I have no desire to justify such Rafiqs, and of course, in order to learn that “you don’t pry into other people’s monasteries” [a Russian saying about not imposing your own way of doing things on others], these guys need a good beating, but I understand that there are many such Rafiqs, Ivanovs, and other guys in Russia, and something must be done about it. Putin doesn’t care about their lives—he needs the Ivans and Rafiqs to serve him faithfully and bravely lay down their lives in his military adventures, or to employ batons to beat other Ivans and Rafiqs who are a little luckier and have realized that this is no way to live.
And this is really no way to live. The only decently paid job should not be in the law enforcement agencies. You cannot allow people to have their own homes only as debt bondage to bankers for 20-30 years. Is it worth it for Rafiq to rot in the fields of Ukraine? Is it worth it for Lilia to create a family with a man who, for the sake of his own happiness, is willing to trample on the happiness of others? Rafik and Lilia are closer to me than Putin, Medvedev, Grefs, Rotenbergs, Timchenks, Prigozhins [the names of well-known Russian oligarchs], and other powerful Russians of all nationalities, so I wish Sashko and Tonya from Ukraine [these are common Ukrainian names, standing in as metonyms for ordinary Ukrainians as a whole] victory in the hope that together with Rafiq and Lilia, that is, with the Russian working class, we will finally start fighting not against imaginary Ukrainian Banderites (i.e., followers of Stepan Bandera, Nazi collaborator and Ukrainian national hero), but against those who have turned us into their slaves. Otherwise, no “communism” or “anti-fascism” will help us.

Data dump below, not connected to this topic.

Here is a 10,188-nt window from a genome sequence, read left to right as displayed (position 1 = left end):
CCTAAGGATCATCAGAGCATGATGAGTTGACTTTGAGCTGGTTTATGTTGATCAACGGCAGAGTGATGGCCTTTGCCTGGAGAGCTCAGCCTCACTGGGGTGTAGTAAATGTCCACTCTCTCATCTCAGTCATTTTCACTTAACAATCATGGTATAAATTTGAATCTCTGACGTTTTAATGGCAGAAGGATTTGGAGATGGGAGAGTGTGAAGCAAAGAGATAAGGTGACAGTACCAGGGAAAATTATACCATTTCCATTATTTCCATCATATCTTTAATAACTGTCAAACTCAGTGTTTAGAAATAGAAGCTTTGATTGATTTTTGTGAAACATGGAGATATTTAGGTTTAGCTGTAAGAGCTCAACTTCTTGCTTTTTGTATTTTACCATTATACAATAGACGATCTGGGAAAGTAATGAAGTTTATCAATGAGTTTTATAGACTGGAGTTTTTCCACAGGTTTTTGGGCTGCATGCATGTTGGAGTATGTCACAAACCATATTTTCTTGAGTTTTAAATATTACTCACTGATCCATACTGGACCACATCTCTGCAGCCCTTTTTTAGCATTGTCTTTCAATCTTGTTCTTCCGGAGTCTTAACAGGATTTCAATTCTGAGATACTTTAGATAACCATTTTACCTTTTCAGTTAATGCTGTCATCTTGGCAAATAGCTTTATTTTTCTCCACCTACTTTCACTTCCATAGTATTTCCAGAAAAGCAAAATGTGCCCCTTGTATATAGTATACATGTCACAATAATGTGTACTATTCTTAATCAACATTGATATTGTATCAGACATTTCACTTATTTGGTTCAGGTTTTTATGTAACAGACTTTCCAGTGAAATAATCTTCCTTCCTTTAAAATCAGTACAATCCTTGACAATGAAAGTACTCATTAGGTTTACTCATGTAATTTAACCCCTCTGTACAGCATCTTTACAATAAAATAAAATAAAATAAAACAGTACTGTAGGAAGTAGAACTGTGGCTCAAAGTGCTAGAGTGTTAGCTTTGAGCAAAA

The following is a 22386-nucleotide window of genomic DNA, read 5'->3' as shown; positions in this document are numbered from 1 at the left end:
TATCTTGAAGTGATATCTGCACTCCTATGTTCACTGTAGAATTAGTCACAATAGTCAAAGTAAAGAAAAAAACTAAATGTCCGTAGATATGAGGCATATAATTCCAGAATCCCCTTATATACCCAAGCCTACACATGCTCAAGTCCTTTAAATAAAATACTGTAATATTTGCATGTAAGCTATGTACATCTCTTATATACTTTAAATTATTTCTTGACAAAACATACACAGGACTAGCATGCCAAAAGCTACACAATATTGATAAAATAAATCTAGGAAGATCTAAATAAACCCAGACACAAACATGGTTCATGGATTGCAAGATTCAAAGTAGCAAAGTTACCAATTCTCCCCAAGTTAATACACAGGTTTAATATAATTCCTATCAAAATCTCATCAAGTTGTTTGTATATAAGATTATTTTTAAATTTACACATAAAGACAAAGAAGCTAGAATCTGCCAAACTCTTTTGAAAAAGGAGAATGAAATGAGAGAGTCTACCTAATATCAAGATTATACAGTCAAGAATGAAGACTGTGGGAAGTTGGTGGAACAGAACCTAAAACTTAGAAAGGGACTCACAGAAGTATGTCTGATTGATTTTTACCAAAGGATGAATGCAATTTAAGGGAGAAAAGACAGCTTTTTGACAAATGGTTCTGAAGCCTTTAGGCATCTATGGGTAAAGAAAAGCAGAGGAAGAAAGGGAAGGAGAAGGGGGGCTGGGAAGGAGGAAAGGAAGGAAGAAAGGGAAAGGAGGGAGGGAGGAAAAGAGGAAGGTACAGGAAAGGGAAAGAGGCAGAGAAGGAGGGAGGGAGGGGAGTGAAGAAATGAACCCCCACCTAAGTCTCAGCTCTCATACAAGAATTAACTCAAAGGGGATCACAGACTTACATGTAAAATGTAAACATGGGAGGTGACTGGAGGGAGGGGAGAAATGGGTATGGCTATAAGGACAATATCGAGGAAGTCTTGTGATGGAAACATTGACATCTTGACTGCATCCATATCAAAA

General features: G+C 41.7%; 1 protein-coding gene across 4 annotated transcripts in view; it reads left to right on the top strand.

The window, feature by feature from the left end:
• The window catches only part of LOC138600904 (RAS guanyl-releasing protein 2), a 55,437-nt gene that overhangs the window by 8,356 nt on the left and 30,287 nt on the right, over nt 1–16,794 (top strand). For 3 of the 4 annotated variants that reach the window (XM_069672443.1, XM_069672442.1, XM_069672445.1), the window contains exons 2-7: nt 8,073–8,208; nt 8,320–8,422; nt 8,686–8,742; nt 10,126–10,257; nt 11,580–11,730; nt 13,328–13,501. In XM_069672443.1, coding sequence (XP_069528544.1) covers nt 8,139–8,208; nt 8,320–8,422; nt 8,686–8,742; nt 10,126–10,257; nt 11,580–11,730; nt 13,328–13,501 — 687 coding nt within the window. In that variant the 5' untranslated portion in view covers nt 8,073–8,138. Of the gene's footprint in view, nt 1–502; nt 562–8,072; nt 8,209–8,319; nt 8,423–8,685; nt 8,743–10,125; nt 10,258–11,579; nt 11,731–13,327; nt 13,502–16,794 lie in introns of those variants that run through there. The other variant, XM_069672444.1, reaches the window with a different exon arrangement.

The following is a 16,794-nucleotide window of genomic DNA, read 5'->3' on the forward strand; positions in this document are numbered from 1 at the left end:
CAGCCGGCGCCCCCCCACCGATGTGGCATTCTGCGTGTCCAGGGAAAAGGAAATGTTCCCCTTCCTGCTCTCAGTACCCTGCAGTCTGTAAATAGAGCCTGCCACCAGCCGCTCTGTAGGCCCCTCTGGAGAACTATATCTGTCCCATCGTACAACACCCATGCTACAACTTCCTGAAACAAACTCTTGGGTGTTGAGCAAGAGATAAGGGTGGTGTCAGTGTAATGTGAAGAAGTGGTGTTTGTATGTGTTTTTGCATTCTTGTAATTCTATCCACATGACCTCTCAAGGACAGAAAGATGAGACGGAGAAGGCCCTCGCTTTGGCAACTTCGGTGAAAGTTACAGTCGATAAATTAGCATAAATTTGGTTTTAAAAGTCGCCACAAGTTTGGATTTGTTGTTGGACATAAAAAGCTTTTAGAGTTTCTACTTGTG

PS—By the way, Sashko and Tonya will also, when Russia gives up, start fighting the Akhmetovs, Kolomoiskys, Poroshenkos, and the like [the names of Ukrainian oligarchs]. We can only help them if we deal with our own. In the meantime, they can teach us a thing or two, not us them.
A Call from the Activists of the Eighth Initiative Group
On March 10, the following text appeared on the Instagram page of the Eighth Initiative Group, a feminist group organizing resistance to the invasion of Ukraine.
On March 5, 2022, the police and riot police broke into the houses of our activists, activists, of other feminist movements, and some strangers as well. An all-Russian anti-war march was planned for March 6, including a women’s column, which we prepared together.